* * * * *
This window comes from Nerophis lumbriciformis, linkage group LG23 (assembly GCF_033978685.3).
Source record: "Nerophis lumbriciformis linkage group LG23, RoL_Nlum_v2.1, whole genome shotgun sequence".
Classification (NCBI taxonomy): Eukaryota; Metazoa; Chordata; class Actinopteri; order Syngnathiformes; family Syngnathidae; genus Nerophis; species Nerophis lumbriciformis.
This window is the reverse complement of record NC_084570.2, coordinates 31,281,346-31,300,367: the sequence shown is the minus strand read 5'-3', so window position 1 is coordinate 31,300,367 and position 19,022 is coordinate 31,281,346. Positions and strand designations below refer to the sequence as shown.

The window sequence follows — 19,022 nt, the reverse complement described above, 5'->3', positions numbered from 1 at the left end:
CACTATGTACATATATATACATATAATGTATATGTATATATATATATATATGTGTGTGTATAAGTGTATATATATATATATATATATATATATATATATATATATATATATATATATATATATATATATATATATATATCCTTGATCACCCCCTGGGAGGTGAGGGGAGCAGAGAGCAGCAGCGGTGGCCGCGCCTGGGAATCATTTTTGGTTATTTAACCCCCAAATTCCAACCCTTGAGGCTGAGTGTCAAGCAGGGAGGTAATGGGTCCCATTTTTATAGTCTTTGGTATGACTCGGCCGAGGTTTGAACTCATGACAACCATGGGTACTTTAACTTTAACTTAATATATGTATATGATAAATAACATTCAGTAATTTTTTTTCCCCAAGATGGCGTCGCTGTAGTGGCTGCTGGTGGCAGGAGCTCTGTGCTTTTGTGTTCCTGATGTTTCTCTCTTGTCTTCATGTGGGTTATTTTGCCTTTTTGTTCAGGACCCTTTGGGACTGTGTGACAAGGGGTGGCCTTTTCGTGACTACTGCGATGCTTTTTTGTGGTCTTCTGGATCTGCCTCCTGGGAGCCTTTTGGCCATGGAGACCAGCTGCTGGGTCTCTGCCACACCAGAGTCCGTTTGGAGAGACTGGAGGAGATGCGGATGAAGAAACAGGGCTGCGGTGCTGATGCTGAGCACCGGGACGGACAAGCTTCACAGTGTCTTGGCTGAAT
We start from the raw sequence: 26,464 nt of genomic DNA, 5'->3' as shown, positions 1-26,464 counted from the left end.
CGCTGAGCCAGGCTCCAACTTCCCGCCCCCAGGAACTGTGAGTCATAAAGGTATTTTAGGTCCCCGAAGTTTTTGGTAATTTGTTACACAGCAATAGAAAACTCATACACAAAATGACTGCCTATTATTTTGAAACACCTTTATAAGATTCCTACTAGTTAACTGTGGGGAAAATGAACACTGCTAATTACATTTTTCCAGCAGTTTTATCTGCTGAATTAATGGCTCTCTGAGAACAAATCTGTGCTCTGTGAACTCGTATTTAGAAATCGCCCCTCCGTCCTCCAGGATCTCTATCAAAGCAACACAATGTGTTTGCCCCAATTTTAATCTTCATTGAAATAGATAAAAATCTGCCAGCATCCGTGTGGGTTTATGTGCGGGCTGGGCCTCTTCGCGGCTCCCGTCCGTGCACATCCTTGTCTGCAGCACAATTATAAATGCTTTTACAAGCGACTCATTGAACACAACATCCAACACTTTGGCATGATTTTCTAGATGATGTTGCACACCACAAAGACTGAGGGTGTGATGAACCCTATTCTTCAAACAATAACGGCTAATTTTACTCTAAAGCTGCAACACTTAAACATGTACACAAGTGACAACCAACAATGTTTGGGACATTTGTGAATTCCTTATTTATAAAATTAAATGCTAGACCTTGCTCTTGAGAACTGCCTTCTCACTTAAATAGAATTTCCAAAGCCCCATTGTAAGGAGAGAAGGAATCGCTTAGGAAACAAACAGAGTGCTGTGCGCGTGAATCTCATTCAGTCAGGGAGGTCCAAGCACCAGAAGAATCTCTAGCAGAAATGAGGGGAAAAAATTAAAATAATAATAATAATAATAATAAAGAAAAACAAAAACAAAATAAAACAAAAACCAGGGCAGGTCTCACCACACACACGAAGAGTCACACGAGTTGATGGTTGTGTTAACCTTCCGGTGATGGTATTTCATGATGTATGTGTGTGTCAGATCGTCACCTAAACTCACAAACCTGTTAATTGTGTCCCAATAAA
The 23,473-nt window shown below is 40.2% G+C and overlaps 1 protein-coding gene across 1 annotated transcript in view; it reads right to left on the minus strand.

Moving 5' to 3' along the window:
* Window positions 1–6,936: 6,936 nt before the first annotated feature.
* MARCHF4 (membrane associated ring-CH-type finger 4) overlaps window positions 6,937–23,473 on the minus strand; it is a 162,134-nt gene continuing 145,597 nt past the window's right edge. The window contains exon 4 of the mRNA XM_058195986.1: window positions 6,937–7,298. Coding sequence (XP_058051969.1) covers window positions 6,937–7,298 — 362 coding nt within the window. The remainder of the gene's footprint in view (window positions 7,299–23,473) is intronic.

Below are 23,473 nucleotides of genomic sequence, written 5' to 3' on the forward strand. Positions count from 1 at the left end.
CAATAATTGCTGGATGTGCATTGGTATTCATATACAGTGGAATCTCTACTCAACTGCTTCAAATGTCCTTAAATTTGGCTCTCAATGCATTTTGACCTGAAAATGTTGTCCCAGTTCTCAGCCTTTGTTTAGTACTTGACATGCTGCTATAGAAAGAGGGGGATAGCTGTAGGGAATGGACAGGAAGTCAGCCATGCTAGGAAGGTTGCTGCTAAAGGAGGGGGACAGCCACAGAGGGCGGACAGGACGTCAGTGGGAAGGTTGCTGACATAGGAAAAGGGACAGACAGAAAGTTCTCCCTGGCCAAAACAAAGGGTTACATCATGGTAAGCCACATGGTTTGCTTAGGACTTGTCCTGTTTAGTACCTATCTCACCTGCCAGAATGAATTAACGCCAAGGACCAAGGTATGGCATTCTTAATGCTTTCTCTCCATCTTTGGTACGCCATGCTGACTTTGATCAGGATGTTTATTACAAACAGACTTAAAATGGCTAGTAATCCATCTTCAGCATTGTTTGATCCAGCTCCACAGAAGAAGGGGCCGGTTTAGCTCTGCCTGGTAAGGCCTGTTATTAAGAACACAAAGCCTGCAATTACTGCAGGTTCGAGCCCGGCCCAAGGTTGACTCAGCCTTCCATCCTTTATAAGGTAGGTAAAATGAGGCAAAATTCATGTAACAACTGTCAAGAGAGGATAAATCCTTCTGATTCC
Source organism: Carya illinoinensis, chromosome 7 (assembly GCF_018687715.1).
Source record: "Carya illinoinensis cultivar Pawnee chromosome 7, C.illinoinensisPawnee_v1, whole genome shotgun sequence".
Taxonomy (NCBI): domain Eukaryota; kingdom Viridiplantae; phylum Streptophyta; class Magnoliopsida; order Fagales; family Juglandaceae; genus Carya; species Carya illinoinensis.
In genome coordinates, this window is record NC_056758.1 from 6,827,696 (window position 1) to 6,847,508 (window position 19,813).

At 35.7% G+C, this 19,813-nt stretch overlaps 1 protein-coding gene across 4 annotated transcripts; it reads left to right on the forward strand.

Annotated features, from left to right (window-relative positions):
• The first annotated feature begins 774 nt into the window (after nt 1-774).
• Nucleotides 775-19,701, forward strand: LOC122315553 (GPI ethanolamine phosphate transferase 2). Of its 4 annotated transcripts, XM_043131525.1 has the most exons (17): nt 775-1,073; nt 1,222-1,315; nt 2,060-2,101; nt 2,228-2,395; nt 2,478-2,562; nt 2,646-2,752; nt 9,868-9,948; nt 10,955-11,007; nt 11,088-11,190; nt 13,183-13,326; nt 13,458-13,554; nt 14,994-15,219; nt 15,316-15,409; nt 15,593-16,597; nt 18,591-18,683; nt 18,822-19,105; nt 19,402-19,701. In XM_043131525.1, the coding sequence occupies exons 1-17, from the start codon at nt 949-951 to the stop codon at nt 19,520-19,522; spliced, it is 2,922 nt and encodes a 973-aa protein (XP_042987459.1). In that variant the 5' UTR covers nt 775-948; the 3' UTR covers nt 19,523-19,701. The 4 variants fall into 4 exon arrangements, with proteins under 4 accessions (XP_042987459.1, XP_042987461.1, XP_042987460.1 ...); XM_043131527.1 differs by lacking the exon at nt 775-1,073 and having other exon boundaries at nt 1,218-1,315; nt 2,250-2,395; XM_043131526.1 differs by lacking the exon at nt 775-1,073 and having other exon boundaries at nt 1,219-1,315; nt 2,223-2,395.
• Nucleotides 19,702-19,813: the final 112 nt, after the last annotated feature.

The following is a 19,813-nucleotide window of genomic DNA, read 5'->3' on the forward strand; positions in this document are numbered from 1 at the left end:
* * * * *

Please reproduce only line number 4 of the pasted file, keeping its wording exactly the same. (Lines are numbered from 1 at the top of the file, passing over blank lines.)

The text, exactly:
This window is the reverse complement of record NC_084570.2, coordinates 31,281,346-31,300,367: the sequence shown is the minus strand read 5'-3', so window position 1 is coordinate 31,300,367 and position 19,022 is coordinate 31,281,346. Positions and strand designations below refer to the sequence as shown.